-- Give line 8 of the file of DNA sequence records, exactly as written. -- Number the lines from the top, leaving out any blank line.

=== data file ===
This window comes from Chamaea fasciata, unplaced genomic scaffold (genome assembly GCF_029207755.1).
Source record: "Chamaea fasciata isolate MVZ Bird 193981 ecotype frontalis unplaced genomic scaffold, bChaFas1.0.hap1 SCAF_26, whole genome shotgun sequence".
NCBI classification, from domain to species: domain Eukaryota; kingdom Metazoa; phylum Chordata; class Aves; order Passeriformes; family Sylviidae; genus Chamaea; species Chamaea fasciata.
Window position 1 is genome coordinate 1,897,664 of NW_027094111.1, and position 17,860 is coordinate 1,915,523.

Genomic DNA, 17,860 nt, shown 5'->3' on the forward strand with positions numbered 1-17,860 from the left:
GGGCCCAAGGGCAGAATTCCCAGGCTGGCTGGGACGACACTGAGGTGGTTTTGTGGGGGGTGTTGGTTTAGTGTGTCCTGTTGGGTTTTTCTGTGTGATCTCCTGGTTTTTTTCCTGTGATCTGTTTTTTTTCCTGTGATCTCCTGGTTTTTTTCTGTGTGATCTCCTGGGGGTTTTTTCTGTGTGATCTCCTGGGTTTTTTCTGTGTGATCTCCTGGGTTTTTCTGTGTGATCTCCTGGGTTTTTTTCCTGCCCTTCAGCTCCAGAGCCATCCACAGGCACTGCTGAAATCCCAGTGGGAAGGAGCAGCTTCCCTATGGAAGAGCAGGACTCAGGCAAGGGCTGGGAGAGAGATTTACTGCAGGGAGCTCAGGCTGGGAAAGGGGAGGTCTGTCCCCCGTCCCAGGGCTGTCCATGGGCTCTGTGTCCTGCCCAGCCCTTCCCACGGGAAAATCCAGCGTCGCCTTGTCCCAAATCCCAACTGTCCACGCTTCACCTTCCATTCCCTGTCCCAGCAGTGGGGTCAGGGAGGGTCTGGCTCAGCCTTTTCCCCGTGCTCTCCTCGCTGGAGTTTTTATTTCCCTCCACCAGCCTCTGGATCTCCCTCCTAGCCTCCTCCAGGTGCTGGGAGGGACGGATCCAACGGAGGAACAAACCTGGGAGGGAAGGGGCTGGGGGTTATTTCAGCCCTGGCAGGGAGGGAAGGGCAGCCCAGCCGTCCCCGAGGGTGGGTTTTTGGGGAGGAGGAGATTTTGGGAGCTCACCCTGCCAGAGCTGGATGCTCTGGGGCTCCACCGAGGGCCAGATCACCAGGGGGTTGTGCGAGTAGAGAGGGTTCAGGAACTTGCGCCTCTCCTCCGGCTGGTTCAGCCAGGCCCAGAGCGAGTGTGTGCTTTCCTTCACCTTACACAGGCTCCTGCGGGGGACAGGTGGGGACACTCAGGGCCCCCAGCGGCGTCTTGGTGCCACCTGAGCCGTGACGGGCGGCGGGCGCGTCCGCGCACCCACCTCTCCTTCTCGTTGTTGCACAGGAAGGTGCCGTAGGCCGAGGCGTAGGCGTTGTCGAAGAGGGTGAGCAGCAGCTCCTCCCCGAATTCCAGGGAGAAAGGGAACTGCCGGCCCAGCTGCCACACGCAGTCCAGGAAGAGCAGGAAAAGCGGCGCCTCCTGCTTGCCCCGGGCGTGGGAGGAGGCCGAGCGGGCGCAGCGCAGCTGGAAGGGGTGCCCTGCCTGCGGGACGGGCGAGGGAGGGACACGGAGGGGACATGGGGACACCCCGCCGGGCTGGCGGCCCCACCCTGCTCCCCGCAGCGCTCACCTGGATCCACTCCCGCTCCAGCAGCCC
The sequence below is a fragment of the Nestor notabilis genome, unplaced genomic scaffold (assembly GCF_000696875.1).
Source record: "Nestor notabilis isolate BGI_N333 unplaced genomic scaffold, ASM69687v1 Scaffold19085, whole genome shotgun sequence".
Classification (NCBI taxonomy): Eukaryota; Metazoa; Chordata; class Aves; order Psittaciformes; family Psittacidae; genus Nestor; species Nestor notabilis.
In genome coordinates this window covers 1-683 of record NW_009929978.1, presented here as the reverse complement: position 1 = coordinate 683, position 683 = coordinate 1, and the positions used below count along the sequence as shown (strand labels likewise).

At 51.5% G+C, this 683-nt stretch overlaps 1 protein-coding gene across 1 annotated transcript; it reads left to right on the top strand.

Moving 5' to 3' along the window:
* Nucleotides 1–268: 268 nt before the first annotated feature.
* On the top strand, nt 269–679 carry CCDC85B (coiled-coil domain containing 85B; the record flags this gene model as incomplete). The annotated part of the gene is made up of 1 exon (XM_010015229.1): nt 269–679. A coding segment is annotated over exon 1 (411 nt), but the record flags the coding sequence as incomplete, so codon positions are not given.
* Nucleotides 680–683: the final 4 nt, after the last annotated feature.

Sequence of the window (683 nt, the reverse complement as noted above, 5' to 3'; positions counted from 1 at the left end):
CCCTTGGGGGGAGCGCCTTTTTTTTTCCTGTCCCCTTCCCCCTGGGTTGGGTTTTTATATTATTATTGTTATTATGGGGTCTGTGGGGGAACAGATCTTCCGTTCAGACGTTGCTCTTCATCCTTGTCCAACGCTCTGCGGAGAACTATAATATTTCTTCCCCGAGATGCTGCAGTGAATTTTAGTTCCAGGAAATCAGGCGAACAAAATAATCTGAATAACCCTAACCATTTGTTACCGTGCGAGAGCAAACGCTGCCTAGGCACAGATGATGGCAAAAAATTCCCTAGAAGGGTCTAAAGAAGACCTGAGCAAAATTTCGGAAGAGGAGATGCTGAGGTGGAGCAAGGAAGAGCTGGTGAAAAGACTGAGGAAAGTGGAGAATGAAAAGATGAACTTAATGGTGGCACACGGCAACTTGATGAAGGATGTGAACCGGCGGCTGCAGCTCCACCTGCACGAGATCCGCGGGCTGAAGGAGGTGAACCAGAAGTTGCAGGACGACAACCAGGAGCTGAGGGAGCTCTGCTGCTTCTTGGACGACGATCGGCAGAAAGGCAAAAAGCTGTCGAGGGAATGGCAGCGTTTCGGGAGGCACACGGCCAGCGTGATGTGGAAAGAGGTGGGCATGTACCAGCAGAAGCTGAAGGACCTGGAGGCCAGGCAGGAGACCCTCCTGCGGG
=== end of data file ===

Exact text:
Source record: "Nestor notabilis isolate BGI_N333 unplaced genomic scaffold, ASM69687v1 Scaffold19085, whole genome shotgun sequence".